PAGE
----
This is what I wrote on a poem that bothered me, the single word—imposition. The poem, “Boar” reads in part “Forgive his stink, forgive his beady,/squinty eyes….He is provision. He nourishes.” In Boar, ostensibly the boar is being viewed anew—the poem is an attempt to give the boar his own but instead it feels to me as though the poem is about the human while pretending not to be. In contrast, in “The Deluge,” also in Wayfarer the human is inextricably wrapped up in the whole thing, without judgment, without the, “this is what we think of boars, but really it’s just silly because they are smart and all these other things.”

This issue is problematical to me because 1) As a biologist I am constantly being expected to write and read this kind of literature and 2) I am desperately interested in how we deal with the nonhuman other in our work—how it can be made more itself without disappearing. I feel like work such as much of Wayfarer makes the mistake of suggesting we’ve found a way to find the boar but instead sublimates it beneath rhetorical and linguistic devices. (Such as that little device I just employed).

There’s a dog at the window and baby right there. Anyone want to do a world tour with me? We’ll do a little yoga show and then read some poems and play with puppets. I’ll get some sleep which I always want, and then go somewhere else.

You can read your work or play some music whatever you want—maybe a light show—

The dog has clear blue eyes, birds have black beads. My daughter would not let me remove a dead fly because she loved it and cried about it and now it lies, tissue wrapped, on our mantle, near Mary and our Lady of Guadeloupe, Joseph and some other guy, a Buddha a Buddha head, and of course, our Shiva linga.

Shantih to you.

Tuesday, June 10, 2008

June 12: LA Art Walk

Betalevel presents

4000 WORDS 4000 DEAD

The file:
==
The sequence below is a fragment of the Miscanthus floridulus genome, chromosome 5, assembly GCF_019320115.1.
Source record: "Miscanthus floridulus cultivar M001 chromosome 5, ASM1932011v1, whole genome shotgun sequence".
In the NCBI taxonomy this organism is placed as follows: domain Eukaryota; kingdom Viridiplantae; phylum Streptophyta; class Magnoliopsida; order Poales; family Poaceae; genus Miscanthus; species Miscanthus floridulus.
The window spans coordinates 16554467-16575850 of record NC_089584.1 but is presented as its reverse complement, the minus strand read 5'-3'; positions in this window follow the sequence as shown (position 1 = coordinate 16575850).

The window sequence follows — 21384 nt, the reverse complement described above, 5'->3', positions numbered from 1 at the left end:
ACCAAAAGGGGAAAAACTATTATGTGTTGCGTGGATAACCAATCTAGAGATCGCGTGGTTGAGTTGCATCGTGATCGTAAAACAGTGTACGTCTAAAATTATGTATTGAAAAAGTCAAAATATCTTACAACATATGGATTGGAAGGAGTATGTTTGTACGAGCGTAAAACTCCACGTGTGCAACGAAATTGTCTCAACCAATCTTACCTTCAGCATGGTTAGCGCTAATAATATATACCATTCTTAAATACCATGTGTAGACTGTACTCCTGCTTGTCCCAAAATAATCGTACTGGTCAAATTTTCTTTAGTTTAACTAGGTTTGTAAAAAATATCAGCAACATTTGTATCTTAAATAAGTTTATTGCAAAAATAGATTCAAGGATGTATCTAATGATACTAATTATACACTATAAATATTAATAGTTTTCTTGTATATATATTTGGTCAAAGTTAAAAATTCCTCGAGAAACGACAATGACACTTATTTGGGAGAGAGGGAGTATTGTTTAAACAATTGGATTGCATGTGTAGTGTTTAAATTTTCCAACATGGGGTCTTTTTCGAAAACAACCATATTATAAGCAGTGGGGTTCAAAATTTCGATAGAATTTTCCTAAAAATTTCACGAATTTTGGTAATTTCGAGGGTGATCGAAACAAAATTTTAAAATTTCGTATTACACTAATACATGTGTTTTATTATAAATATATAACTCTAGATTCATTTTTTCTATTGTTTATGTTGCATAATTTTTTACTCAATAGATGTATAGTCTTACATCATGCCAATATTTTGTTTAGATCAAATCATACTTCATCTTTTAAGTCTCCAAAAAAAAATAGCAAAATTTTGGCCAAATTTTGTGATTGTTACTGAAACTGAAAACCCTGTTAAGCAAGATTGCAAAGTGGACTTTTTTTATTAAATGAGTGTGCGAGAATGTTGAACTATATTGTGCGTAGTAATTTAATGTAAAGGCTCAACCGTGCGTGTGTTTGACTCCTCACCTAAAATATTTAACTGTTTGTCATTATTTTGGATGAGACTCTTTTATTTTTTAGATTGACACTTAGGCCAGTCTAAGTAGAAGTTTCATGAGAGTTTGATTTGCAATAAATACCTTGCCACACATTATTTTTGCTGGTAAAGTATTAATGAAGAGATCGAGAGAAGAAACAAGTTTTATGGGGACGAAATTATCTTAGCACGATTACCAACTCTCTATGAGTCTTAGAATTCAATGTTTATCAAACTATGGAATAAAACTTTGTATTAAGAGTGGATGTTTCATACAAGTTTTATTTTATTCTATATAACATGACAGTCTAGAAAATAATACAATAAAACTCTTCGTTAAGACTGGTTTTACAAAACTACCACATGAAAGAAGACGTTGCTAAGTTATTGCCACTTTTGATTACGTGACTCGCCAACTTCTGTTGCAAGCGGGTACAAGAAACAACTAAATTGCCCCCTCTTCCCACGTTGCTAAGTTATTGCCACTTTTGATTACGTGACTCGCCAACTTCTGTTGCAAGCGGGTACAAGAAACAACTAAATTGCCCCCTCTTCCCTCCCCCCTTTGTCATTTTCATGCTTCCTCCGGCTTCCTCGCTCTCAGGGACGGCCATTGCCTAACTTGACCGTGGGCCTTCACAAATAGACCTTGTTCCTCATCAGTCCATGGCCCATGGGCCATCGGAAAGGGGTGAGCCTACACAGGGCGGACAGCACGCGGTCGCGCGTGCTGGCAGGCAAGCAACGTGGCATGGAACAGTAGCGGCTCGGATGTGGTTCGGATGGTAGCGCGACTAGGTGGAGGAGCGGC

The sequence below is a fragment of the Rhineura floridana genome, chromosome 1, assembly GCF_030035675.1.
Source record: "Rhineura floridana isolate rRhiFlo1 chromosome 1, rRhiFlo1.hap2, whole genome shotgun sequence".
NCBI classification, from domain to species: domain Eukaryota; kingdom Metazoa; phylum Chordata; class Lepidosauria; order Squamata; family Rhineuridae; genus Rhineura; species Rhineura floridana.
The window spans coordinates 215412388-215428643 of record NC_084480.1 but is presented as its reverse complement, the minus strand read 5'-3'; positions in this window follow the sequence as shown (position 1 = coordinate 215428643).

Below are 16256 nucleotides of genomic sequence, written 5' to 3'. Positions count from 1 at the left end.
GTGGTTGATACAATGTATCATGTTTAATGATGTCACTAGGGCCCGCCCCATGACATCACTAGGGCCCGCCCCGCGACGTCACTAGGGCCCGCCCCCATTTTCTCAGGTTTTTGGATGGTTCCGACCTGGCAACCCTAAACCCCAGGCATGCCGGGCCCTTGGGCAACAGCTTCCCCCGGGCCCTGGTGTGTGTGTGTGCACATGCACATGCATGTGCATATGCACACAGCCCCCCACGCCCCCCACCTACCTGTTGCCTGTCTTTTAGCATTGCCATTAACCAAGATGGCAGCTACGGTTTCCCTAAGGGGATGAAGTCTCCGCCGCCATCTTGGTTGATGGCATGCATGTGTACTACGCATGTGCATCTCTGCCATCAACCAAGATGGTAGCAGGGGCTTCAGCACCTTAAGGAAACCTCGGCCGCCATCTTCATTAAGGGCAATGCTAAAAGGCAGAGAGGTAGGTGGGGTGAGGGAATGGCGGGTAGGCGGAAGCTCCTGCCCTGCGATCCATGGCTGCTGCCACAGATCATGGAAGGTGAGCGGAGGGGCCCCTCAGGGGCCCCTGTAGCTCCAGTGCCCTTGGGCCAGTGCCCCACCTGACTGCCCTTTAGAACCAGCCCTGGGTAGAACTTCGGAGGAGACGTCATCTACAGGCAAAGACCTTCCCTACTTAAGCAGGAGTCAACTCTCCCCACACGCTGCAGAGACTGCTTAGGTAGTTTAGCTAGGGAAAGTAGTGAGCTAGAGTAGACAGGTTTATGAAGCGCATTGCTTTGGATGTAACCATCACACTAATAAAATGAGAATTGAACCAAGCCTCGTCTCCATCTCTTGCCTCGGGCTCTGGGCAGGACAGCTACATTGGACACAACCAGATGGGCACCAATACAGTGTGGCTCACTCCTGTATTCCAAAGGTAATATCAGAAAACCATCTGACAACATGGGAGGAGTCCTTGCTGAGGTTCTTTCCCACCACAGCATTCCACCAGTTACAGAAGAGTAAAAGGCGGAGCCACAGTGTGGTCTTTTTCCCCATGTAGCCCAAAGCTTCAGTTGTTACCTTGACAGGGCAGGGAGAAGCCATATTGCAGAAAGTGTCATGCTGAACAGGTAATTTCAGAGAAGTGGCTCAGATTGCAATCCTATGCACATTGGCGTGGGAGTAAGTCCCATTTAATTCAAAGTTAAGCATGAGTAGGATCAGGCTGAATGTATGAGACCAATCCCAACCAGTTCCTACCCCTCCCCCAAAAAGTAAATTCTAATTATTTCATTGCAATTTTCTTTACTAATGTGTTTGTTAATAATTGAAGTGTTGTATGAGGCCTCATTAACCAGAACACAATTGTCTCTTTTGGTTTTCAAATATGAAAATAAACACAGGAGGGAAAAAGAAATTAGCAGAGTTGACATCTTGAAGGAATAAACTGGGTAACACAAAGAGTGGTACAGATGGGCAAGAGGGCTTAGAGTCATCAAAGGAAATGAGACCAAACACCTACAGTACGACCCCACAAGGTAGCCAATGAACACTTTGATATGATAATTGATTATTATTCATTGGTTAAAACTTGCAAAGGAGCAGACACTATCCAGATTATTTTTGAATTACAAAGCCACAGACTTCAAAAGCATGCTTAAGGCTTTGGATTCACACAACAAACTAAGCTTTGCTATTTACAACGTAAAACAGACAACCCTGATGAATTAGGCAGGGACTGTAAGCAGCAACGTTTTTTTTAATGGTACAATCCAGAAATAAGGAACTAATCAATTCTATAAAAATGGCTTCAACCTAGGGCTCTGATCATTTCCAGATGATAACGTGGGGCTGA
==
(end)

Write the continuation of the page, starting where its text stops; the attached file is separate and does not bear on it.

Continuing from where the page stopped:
street performance by Jennifer Karmin

Thursday, June 12th from 5-7pm
at the Downtown Los Angeles Art Walk

5pm beginning in front of Metropolis Books
440 S. Main Street, between 4th and 5th Streets

I want to start with the milestone today of 4,000 dead in Iraq. Americans. And just what effect do you think it has on the country?

-- Martha Raddatz,
ABC News' White House correspondent
to Vice President Dick Cheney

I have been collecting 4000 WORDS for the 4000 DEAD in Iraq. All words are being used to create a public poem. During street performances, I give away these words to passing pedestrians. Submissions are ongoing as the Iraq War continues and the number of dead grows. Send 1-10 words with subject 4000 WORDS to

Participating writers include:

Harold Abramowitz, Amanda Ackerman, Manan Ahmed, Michael Basinski, Charles Bernstein, Anselm Berrigan, Teresa Carmody, Maxine Chernoff, Catherine Daly, Patrick Durgin, Arielle Greenberg, Kate Greenstreet, Carla Harryman, David Hernandez, Jen Hofer, Pierre Joris, Matthew Klane, Toni Asante Lightfoot, Joyelle McSweeney, Vanessa Place, Susan Schultz, Juliana Spahr, Stacy Szymaszek, Joshua Marie Wilkinson, Andrew Zawacki, and many more.

4000 WORDS 4000 DEAD is a companion piece to Revolutionary Optimism, an anti-war poem I wrote in 2004. Grasping with the images of violent torture and death, Revolutionary Optimism contains multivoiced text based on the confessions of Iraqi prisoners, sympathy cards, and The Tibetan Book of the Dead. Throughout the last 4 years, I have performed this poem over a dozen times at art spaces and on city streets in Chicago and around the country.